Tuesday, November 4, 2014

Here we go again

Many years ago I learned that sometimes paperback book publishers take the covers off paperback books that have not sold well and put on new covers.   The book inside has not changed, just the cover.  This process came to mind the other day when I read that the organization of local boards of education had voted to delay the high stakes status of the PARCC (Partnership for the Assessment of Readiness for College and Careers) for two years.  It seems the boards think that the current 9th and 10th graders will not be adequately prepared for the new tests based on the Common Core curriculum.  The whole thing is further complicated by the requirement of Race to the Top funding that teachers be partially evaluated on their students' scores on these tests.
And there are further complications.   The new tests are primarily taken on computers.   That opens the door to lots of software bugs and the shortage of hardware in schools to take the tests.
The PARCC consortium is only made up of 9 states. Another consortium, Smarter Balance, is doing the western states and a couple in New England- 17 states in all.  Twenty-four states are among the undecided or are taking an altogether different path.   To say confusion reigns is an understatement.   And remember one of the original goals of Common Core was a common curriculum among the states.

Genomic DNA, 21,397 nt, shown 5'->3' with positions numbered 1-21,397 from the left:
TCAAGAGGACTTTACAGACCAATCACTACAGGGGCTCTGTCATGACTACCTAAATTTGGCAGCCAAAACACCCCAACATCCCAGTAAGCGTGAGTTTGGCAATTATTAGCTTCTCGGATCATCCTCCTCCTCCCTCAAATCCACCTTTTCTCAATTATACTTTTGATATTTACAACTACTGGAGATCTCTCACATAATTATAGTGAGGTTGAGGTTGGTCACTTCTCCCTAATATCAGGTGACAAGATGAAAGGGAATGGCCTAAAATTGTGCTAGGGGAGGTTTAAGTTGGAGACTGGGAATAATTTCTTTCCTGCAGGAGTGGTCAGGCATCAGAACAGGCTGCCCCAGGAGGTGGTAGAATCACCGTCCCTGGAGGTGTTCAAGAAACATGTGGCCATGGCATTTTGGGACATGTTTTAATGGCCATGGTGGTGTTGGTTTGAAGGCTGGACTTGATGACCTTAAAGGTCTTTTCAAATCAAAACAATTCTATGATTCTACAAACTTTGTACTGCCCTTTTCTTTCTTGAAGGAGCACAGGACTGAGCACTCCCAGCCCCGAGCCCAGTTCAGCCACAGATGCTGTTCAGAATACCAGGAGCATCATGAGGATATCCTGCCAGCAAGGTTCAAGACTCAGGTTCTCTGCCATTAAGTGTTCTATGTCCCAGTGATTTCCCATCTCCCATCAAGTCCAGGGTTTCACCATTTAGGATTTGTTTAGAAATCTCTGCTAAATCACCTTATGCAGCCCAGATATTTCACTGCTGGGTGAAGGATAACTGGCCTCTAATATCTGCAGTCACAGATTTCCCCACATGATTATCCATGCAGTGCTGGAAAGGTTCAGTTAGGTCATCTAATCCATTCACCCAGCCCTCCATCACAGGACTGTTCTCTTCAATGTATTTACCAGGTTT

The State Board of Education very quickly backtracked on its commitment to use the tests this year as a high stakes test.   Clearly it was a case of adding insult to injury.   The local teachers' union was against implementation for its own self-serving reasons.   The local ACLU came out as defending the civil rights of the kids to be tested on what they were taught. Imagine that silly notion!
Now with the change in plan by the State Board of Education, where does that leave us in Maryland? Maryland has required students to take a high stakes test in English, math (algebra) and science (biology) as part of the requirements for No Child Left Behind.  While teachers and local boards of education have for the most part supported Common Core, the testing is giving lots of heartburn.
All this brings us back to those new covers on the paperback books.   Everything old is new again.  How the PARCC tests will emerge from the piloting programs over the next two years and how the politics of what equals a passing score fall out will be very interesting.   Maryland loves to tout itself as number 1 in education across the country.   Each state gets to set its own passing score for the PARCC tests depending on the pilot results.  In order to keep its claim to #1, Maryland will need to set a passing score that is low enough to show great results.   I'll bet right now someone is getting ready to rip off those old covers and add the new ones with a better passing rate as the passing score falls.